Issues of ISI links with terrorists taken up with Pak: Kerry
A powerful US Senator has said the issue of Pakistani intelligence agency ISI having links with terrorist groups has been taken up with the highest level of the leadership in Islamabad.
Washington: A powerful US Senator and a close foreign policy aid of President Barack Obama has said the issue of Pakistani intelligence agency ISI having links with terrorist groups has been taken up with the highest level of the leadership in Islamabad.
Pointing out that these allegations were not new, Chairman of the Senate Foreign Relations Committee Senator John Kerry said: "We have been wrestling with these
allegations and we have made some progress."
Kerry said: "these allegations about ties between extremists and Pakistan`s intelligence agency are not new allegations. It is important for everybody to understand
His comments come after leak of voluminous classified documents on the war against terrorism in Afghanistan by web whistleblower WikiLeaks which said the ISI continues to help and assist al-Qaeda and the Taliban.
The Senator said, "(Pak Army Chief) General (Ashfaq Pervez) Kayani, (the ISI Chief) General Pasha, and others have been over here. We have had a number of meetings. We`ve been over there. This is not a sort of revelation of a topic."
"This is something we have been dealing with, and many people believe we are making some progress, particularly when measured against the offensives the Pakistanis themselves have taken in Swat and in South Waziristan, with great political difficulty and with great risk to themselves," Kerry said.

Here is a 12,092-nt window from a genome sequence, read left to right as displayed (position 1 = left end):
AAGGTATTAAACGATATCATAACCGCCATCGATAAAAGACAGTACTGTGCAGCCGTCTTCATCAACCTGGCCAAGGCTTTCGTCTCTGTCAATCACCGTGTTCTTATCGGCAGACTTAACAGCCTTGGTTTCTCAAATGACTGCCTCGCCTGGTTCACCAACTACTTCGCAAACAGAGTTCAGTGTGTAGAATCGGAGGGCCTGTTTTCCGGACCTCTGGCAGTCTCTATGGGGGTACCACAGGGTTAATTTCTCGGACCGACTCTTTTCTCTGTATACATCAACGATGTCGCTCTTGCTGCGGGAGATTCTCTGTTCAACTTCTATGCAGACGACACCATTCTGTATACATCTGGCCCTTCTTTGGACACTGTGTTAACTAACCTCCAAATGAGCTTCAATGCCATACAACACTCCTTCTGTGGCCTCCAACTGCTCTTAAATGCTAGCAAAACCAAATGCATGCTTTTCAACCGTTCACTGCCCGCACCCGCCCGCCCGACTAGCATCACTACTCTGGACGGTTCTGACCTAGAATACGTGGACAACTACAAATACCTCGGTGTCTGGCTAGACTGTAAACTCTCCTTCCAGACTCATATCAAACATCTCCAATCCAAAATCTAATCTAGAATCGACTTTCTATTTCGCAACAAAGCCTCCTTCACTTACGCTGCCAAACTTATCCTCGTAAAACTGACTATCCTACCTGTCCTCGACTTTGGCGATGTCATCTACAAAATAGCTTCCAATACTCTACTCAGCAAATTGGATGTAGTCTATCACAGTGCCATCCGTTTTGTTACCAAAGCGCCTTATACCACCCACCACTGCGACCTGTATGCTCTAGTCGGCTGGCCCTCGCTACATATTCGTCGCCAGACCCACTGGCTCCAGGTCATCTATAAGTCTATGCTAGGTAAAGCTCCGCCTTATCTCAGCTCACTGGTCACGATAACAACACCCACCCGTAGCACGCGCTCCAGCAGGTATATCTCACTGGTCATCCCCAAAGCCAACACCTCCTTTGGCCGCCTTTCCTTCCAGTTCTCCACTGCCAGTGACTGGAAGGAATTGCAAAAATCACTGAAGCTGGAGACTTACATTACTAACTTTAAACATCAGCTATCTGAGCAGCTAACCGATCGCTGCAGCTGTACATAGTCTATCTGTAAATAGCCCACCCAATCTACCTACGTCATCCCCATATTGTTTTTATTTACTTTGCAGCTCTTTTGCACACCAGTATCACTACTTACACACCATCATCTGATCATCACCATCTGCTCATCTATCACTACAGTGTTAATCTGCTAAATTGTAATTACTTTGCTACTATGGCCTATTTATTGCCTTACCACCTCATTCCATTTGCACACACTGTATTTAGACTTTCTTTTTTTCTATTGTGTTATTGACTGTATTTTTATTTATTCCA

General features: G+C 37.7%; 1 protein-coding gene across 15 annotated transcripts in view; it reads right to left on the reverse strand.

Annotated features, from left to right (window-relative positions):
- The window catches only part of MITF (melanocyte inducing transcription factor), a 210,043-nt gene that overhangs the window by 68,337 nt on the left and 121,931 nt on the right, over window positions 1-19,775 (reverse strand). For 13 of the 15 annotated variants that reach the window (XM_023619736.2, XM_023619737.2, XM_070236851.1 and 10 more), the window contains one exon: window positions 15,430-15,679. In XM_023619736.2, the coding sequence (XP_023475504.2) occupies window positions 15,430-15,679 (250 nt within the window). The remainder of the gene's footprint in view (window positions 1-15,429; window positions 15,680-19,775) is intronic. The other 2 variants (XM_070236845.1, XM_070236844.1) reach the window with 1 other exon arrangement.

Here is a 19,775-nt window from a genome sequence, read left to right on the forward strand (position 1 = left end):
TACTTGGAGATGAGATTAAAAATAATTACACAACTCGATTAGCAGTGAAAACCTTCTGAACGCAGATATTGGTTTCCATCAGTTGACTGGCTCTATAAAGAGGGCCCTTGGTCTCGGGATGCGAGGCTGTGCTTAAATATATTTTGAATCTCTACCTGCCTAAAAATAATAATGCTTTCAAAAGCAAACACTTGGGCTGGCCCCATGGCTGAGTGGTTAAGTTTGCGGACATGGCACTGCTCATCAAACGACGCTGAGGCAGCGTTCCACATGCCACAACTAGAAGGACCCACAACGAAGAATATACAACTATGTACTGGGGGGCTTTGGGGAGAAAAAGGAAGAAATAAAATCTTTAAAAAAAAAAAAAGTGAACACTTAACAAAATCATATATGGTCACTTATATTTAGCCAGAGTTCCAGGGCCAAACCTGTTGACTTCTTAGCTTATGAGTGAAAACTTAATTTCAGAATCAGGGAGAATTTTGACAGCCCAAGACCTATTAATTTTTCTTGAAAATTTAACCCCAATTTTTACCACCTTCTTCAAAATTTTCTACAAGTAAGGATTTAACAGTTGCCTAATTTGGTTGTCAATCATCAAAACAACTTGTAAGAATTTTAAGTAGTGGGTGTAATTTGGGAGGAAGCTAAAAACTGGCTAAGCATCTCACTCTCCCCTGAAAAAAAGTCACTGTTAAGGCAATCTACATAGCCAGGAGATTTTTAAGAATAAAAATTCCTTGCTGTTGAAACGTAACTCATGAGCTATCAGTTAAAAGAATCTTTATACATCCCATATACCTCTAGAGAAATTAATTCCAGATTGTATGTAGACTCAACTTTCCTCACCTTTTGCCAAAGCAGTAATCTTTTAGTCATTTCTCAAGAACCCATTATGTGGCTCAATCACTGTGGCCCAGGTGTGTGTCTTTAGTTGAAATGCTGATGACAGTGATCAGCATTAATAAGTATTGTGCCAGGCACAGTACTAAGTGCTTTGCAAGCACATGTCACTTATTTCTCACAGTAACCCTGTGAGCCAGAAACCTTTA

Condemning the leak of Pentagon papers, Kerry said the release of any classified information is unacceptable.
"It breaks the law. And equally important, it compromises the efforts of our troops in the field and has the potential of putting people in harm`s way," he said.
"These documents appear to be primarily raw intelligence reports from the field. And as such, anybody who has dealt with these reports knows that some are completely
dismissible, some of them are completely unreliable, and some of them are very reliable," he said.
"But raw intelligence needs to be processed properly, generally by people who have a context in which to put it. And so I think people need to be very careful in evaluating what they do read there," Kerry said.
"I also want to emphasise that the events covered in these documents occurred before last December, when the President announced a new Afghanistan strategy clearly designed to address some of the very issues that are raised by these documents. Obviously in many cases, many of us have raised the issues in these documents with the Pakistanis and with the Afghans," Kerry said.
"All of us, however, are concerned that after nearly nine years of war, more than 1,000 American casualties, and billions of US taxpayer dollars, the Taliban appear to be as
strong as they have been," he noted.
"To successfully reverse that trend, it is going to be very important for us to depend on our partners in Afghanistan and Pakistan," Kerry said.